Mandarin fish gettin it on

With huge smiles on our face we went to dinner, alone with the pictures as evidence. James managed to get a couple of amazing shots.

More weirdos. Bobtail squid. Mantis shrimp. Hairy frogfish.

Saying goodbye

Sept 23

After more French toast and real bacon we squeezed one more shore dive in. It was long, shallow and we slowly swam toward shore at the end were treated to a sea horse in .5 meters of water. I saw it just as my knees started to scrape the bottom so I was going to stand up – it’s like it was waiting to say good bye to me. Most place we go we try to spend enough time to see everything we want to so we don’t feel we missed something and have to go back, but Lembeh I felt I hadn’t even cracked the surface. We have a long list of places to dive but Lembeh is still on the list….I’ll be back some day.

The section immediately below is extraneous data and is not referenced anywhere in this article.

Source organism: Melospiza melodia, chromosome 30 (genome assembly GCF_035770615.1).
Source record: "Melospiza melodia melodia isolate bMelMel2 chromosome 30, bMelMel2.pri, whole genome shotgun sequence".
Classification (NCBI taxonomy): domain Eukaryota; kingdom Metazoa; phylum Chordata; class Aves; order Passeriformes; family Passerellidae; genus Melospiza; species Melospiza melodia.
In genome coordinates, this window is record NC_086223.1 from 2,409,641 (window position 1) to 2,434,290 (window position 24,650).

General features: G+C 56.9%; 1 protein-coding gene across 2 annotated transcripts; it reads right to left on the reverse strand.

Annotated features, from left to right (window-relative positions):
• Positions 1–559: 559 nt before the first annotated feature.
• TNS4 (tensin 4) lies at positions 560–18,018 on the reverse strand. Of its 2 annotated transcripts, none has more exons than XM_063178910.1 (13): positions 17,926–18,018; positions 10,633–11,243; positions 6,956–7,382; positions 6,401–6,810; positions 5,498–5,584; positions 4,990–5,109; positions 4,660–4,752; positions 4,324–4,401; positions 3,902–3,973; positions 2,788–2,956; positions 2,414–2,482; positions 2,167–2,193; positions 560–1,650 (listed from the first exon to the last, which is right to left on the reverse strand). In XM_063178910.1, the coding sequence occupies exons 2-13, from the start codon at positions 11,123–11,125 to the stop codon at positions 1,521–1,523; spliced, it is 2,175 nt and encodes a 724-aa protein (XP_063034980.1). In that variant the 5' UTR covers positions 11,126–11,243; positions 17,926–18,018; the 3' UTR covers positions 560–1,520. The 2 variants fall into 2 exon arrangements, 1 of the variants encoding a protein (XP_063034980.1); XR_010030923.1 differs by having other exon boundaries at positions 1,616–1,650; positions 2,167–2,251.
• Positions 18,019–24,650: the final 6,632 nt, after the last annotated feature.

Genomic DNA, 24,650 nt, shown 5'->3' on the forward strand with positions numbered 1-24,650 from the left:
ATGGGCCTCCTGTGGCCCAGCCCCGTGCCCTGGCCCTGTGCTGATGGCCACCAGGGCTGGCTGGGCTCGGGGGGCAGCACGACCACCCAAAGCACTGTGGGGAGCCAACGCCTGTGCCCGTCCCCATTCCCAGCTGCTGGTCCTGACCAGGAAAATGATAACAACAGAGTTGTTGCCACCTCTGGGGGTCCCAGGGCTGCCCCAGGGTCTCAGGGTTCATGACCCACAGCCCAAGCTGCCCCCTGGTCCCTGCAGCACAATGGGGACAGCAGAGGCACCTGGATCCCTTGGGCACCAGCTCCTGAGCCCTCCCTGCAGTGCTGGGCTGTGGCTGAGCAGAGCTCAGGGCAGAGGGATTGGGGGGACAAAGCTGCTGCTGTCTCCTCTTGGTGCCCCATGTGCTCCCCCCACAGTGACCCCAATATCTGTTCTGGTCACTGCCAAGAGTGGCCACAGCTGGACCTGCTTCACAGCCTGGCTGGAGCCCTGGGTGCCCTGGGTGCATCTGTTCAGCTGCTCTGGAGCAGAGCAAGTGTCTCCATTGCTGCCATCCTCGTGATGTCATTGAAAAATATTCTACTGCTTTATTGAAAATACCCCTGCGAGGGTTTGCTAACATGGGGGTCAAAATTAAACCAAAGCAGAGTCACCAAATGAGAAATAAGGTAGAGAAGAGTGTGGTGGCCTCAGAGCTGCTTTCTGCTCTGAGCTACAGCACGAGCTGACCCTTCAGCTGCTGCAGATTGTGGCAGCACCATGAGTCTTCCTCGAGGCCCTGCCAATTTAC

We met Bruce in the restaurant to check out and talk about Africa. He’d spent a few years living there but wanted to talk to James about Namibia. We ended up talking diving, travel, and Canada and barely left on time. We needed to get across the island in time for lunch before our next dive!

PS – I had a hard time picking pictures for this entry, there were just so many weird and wonderful new things so make sure you visit www.nibsy.com to see them all. A huge Thanks! Again to James, your pictures are amazing.